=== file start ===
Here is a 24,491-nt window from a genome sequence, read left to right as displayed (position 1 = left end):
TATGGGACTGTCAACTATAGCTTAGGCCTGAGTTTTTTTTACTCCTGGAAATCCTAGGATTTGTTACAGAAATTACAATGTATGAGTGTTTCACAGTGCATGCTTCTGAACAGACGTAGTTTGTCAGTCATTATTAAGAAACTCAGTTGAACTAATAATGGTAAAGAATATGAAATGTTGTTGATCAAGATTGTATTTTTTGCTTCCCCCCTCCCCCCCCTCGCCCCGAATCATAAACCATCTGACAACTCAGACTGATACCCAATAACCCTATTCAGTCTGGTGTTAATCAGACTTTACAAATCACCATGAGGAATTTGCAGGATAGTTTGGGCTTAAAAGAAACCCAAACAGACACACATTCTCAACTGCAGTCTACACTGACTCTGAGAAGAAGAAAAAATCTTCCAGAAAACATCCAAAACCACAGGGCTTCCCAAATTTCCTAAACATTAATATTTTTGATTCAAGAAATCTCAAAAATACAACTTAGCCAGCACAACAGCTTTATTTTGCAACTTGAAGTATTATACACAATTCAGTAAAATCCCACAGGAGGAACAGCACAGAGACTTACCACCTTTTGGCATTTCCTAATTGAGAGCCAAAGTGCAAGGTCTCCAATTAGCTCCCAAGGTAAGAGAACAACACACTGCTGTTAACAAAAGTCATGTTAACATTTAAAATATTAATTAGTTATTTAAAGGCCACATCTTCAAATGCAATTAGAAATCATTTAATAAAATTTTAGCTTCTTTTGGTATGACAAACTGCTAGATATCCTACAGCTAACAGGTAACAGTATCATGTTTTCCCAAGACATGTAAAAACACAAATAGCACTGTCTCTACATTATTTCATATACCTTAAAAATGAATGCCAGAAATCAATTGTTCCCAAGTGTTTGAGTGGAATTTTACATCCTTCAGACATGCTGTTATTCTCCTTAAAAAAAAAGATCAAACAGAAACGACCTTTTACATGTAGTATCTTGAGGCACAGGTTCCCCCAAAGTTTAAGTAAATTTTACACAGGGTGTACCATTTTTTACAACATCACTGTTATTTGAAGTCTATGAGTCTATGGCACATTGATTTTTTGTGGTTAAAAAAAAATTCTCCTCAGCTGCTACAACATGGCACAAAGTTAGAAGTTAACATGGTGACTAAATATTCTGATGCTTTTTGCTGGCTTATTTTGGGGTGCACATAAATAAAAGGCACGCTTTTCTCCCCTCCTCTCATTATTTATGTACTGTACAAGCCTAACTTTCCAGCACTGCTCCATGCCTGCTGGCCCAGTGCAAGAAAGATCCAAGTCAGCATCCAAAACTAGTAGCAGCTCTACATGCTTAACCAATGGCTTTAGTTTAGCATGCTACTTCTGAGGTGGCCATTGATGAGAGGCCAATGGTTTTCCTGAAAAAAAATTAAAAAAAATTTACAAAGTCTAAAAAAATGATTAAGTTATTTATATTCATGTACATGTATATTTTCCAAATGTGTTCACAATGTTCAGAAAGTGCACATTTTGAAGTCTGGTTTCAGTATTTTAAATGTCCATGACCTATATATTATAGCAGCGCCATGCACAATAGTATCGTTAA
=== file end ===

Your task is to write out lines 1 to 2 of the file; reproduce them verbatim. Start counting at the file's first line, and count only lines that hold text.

Here is a 24,491-nt window from a genome sequence, read left to right as displayed (position 1 = left end):
TATGGGACTGTCAACTATAGCTTAGGCCTGAGTTTTTTTTACTCCTGGAAATCCTAGGATTTGTTACAGAAATTACAATGTATGAGTGTTTCACAGTGCATGCTTCTGAACAGACGTAGTTTGTCAGTCATTATTAAGAAACTCAGTTGAACTAATAATGGTAAAGAATATGAAATGTTGTTGATCAAGATTGTATTTTTTGCTTCCCCCCTCCCCCCCCTCGCCCCGAATCATAAACCATCTGACAACTCAGACTGATACCCAATAACCCTATTCAGTCTGGTGTTAATCAGACTTTACAAATCACCATGAGGAATTTGCAGGATAGTTTGGGCTTAAAAGAAACCCAAACAGACACACATTCTCAACTGCAGTCTACACTGACTCTGAGAAGAAGAAAAAATCTTCCAGAAAACATCCAAAACCACAGGGCTTCCCAAATTTCCTAAACATTAATATTTTTGATTCAAGAAATCTCAAAAATACAACTTAGCCAGCACAACAGCTTTATTTTGCAACTTGAAGTATTATACACAATTCAGTAAAATCCCACAGGAGGAACAGCACAGAGACTTACCACCTTTTGGCATTTCCTAATTGAGAGCCAAAGTGCAAGGTCTCCAATTAGCTCCCAAGGTAAGAGAACAACACACTGCTGTTAACAAAAGTCATGTTAACATTTAAAATATTAATTAGTTATTTAAAGGCCACATCTTCAAATGCAATTAGAAATCATTTAATAAAATTTTAGCTTCTTTTGGTATGACAAACTGCTAGATATCCTACAGCTAACAGGTAACAGTATCATGTTTTCCCAAGACATGTAAAAACACAAATAGCACTGTCTCTACATTATTTCATATACCTTAAAAATGAATGCCAGAAATCAATTGTTCCCAAGTGTTTGAGTGGAATTTTACATCCTTCAGACATGCTGTTATTCTCCTTAAAAAAAAAGATCAAACAGAAACGACCTTTTACATGTAGTATCTTGAGGCACAGGTTCCCCCAAAGTTTAAGTAAATTTTACACAGGGTGTACCATTTTTTACAACATCACTGTTATTTGAAGTCTATGAGTCTATGGCACATTGATTTTTTGTGGTTAAAAAAAAATTCTCCTCAGCTGCTACAACATGGCACAAAGTTAGAAGTTAACATGGTGACTAAATATTCTGATGCTTTTTGCTGGCTTATTTTGGGGTGCACATAAATAAAAGGCACGCTTTTCTCCCCTCCTCTCATTATTTATGTACTGTACAAGCCTAACTTTCCAGCACTGCTCCATGCCTGCTGGCCCAGTGCAAGAAAGATCCAAGTCAGCATCCAAAACTAGTAGCAGCTCTACATGCTTAACCAATGGCTTTAGTTTAGCATGCTACTTCTGAGGTGGCCATTGATGAGAGGCCAATGGTTTTCCTGAAAAAAAATTAAAAAAAATTTACAAAGTCTAAAAAAATGATTAAGTTATTTATATTCATGTACATGTATATTTTCCAAATGTGTTCACAATGTTCAGAAAGTGCACATTTTGAAGTCTGGTTTCAGTATTTTAAATGTCCATGACCTATATATTATAGCAGCGCCATGCACAATAGTATCGTTAA